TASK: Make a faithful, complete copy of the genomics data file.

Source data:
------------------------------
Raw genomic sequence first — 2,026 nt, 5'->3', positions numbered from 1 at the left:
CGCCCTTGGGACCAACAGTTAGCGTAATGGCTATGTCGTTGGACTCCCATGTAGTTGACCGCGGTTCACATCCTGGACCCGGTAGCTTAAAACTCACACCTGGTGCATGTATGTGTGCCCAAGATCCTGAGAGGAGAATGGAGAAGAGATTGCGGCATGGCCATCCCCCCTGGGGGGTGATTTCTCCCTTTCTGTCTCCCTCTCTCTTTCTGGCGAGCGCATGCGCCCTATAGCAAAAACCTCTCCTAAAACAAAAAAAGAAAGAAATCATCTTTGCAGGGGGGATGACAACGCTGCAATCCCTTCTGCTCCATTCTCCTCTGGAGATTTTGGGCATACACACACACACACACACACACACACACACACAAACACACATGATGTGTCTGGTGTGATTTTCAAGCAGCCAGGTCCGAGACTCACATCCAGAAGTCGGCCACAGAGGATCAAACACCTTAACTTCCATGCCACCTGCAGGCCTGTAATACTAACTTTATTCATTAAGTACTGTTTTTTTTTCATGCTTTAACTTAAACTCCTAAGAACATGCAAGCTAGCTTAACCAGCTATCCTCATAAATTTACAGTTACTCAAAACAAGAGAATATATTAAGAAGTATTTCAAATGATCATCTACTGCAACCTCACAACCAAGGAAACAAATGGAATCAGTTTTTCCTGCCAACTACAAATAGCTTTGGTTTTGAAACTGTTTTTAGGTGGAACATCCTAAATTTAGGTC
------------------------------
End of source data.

Raw genomic sequence first — 2,026 nt, 5'->3', positions numbered from 1 at the left:
CGCCCTTGGGACCAACAGTTAGCGTAATGGCTATGTCGTTGGACTCCCATGTAGTTGACCGCGGTTCACATCCTGGACCCGGTAGCTTAAAACTCACACCTGGTGCATGTATGTGTGCCCAAGATCCTGAGAGGAGAATGGAGAAGAGATTGCGGCATGGCCATCCCCCCTGGGGGGTGATTTCTCCCTTTCTGTCTCCCTCTCTCTTTCTGGCGAGCGCATGCGCCCTATAGCAAAAACCTCTCCTAAAACAAAAAAAGAAAGAAATCATCTTTGCAGGGGGGATGACAACGCTGCAATCCCTTCTGCTCCATTCTCCTCTGGAGATTTTGGGCATACACACACACACACACACACACACACACACACAAACACACATGATGTGTCTGGTGTGATTTTCAAGCAGCCAGGTCCGAGACTCACATCCAGAAGTCGGCCACAGAGGATCAAACACCTTAACTTCCATGCCACCTGCAGGCCTGTAATACTAACTTTATTCATTAAGTACTGTTTTTTTTTCATGCTTTAACTTAAACTCCTAAGAACATGCAAGCTAGCTTAACCAGCTATCCTCATAAATTTACAGTTACTCAAAACAAGAGAATATATTAAGAAGTATTTCAAATGATCATCTACTGCAACCTCACAACCAAGGAAACAAATGGAATCAGTTTTTCCTGCCAACTACAAATAGCTTTGGTTTTGAAACTGTTTTTAGGTGGAACATCCTAAATTTAGGTC